Real People magazine story
Patrice Benjamin-Ramgoolam’s story – she eats her bedroom wall!
Patrice certainly had an unusual story to sell! She suffers from a rather bizarre condition where she is driven to eat chunks of plaster chipped off her bedroom wall.
Patrice’s story appeared on the cover and over a page of Real People magazine.
Read Patrice’s quirky story …
Most of us crave chips, crisps and chocolate. But for Patrice Benjamin-Ramgoolam nothing tastes better than her bedroom wall…
By Alison Smith-Squire
Picking up a pair of scissors I begin chipping at my bedroom wall. Hacking off the wallpaper and plaster, I stick the blade into the chalky bricks.
A tablespoon of brick dust falls into my hands and I put it in my mouth. Although I’ve already eaten dinner today, nothing tastes better to me than bricks.
I know it’s a bizarre eating habit – and I am desperately trying to stop – but the craving for gritty bricks is so strong, I just have to eat some more…
I was just 17 and living with my grandparents when I first developed my taste for bricks.
The idea came into my head when a relative joked she knew of someone who’d eaten brick dust as a child.
From then on I began to fantasise about what a wall would taste like.
One day at my grandparent’s house I noticed some bricks poking out where the wallpaper had come away.
It was in a spare bedroom and hidden behind an old chest of drawers.
The desire to find out what it tasted like was overwhelming. No-one will find out, I thought.
Using a sharp ornament I lay on the floor and chiselled out a few crumbs. It was a wonderful chalky type of wall. It tasted fantastic, like nothing else on earth, and from then on I was hooked.
Over the next few years my wall addition grew until I was scoffing six tablespoons of bricks a day.
I kept it secret, eating walls hidden behind some furniture. Eventually holes were discovered but everyone thought mice made them.
But by then bricks – sometimes mixed with a bathroom cleaner (Cif) – had become a secret part of my daily diet.
In 2012 I began dating old school friend Calvin, 28, who works as a steward, after we got chatting on Facebook.
He never could have guessed about my bizarre eating habit. By then I was studying a degree in Health and Social Care. I just never found the right time to tell him…
We married in April 2013 but it was only after we moved in together that I confessed her urge to eat walls.
I was worried what Calvin would think. I’d been eating our bedroom wall and covered up the hole with a poster. Yet as it got larger I couldn’t keep the truth from him any more.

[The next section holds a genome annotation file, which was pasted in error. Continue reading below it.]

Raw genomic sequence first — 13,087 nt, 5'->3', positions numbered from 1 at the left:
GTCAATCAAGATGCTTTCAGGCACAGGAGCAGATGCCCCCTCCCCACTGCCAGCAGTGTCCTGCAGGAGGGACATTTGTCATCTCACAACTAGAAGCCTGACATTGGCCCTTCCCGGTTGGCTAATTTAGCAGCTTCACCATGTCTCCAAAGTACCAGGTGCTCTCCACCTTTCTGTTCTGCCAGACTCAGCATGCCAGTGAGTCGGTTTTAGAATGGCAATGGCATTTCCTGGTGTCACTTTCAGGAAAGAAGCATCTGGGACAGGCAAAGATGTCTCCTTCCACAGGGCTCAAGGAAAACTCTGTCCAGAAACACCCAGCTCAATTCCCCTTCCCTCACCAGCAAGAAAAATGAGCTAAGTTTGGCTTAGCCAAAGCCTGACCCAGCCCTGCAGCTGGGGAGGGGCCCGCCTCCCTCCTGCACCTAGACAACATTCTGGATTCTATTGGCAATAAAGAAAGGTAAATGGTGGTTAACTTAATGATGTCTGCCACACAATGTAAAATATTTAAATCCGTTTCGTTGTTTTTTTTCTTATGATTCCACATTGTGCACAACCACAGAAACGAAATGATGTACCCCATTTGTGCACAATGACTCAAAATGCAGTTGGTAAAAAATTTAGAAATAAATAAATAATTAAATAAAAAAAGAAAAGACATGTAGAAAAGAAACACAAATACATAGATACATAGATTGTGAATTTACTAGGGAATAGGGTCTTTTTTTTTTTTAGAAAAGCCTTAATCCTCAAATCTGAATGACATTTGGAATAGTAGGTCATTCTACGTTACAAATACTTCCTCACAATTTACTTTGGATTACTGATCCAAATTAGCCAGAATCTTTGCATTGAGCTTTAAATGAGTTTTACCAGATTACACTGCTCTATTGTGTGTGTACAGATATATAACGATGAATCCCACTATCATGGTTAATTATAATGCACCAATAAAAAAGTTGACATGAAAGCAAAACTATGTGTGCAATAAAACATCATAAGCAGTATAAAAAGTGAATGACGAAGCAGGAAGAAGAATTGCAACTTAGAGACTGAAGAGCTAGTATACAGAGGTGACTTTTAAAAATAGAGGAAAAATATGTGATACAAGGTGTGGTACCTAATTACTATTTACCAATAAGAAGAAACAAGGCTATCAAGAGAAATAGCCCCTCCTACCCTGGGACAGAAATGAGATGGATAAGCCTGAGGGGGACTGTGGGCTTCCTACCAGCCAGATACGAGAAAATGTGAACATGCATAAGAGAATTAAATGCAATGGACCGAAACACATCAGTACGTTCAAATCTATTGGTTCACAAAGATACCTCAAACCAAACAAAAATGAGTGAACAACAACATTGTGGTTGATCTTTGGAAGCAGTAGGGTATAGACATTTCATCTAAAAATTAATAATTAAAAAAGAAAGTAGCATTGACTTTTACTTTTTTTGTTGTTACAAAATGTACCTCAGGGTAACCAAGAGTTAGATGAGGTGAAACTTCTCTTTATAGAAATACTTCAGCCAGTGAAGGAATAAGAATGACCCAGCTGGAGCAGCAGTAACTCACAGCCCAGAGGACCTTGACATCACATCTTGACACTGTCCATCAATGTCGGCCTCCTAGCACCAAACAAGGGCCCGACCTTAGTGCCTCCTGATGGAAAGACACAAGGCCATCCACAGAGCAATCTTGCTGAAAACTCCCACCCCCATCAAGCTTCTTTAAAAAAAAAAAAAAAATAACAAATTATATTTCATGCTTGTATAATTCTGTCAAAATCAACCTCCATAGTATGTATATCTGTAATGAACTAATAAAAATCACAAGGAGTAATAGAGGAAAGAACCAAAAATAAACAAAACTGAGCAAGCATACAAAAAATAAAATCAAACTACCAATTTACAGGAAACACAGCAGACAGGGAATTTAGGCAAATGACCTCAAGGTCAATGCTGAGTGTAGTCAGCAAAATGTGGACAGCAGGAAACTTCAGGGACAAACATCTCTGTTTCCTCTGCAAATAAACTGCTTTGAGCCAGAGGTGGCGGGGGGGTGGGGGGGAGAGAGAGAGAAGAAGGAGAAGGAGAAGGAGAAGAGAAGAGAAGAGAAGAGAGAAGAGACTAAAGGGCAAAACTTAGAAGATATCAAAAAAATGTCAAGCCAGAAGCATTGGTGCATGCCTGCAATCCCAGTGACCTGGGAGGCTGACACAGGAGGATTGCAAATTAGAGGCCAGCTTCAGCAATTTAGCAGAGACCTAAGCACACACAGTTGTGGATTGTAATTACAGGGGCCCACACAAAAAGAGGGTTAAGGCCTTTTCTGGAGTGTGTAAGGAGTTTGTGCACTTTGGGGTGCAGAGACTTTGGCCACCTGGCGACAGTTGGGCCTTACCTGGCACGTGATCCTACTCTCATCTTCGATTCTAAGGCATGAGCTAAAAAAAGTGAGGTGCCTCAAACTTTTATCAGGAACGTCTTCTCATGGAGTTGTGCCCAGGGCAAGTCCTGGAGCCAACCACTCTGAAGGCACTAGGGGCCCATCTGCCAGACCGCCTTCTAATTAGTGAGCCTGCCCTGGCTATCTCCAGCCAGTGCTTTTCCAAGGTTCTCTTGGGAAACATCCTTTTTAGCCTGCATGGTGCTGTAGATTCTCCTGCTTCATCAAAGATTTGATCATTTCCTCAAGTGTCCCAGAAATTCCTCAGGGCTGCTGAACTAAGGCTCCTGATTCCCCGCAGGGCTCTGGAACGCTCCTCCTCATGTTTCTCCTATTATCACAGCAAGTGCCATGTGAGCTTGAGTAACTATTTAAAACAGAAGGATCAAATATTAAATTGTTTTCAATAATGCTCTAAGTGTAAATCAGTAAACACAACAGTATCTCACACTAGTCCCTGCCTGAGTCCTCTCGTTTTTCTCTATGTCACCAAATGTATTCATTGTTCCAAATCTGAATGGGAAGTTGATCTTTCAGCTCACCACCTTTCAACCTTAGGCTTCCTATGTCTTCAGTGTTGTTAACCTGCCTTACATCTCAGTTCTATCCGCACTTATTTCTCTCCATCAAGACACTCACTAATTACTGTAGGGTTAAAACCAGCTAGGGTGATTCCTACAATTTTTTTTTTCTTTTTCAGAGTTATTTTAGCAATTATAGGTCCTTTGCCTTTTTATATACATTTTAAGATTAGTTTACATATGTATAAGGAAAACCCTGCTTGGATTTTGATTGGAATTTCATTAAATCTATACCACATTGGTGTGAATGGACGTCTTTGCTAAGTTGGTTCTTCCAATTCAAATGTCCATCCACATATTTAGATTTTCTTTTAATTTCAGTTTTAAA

“The hole that is gradually appearing in our bedroom wall was caused by me,” I told him one day. He was shocked.
At first he laughed it off. “You’re joking!” he said.
Then he thought it was just a phase.
Now, however, he now worries about my health. And the hole in our wall at our South East London flat is growing – it now measures around one foot by two foot.
“This has got to stop – it will kill you,” he says when he finds tell tale brick crumbs on the bedroom floor.
And he has tried everything to get me to stop – from hiding the scissors, to repairing the wall and spraying it with vile tasting chemicals.
By November last year I began suffering from severe stomach pains and having difficulty going to the toilet.
I ended up seeing my GP who diagnosed the condition pica. I’d never heard of it before but he said it was when people wanted to eat things that were inedible.
“It’s dangerous,” he explained, “ it can damage the digestive system.” He added the craving is likely to be due to a nutritional deficiency – some sufferers are found to lack iron – and prescribed iron pills.”
Pica can also be caused by emotional problems. That’s true because when I feel stressed or worried I eat the wall more. Strangely eating bricks calms me down.
However, while I have managed to cut back – now I only eat around three tablespoons of the wall today rather than six – I don’t know if I can ever stop completely.
It’s shocking to think I have probably eaten half a ton of bricks since this addiction began. Luckily I haven’t damaged my teeth but I have to drink lots of water and take a laxative because my poos are so hard.
Meanwhile, to save damaging the walls in our house I buy chalk and eat that instead. But it isn’t the same as eating the wall and I don’t know if I’ll ever be able to give up my craving completely.
Calvin begs me to stop. He finds it odd but he’s supportive. He knows I can’t help it.
We have researched pica and believe the condition is much more common than people think. And we both hope telling my story openly like this will help others.”
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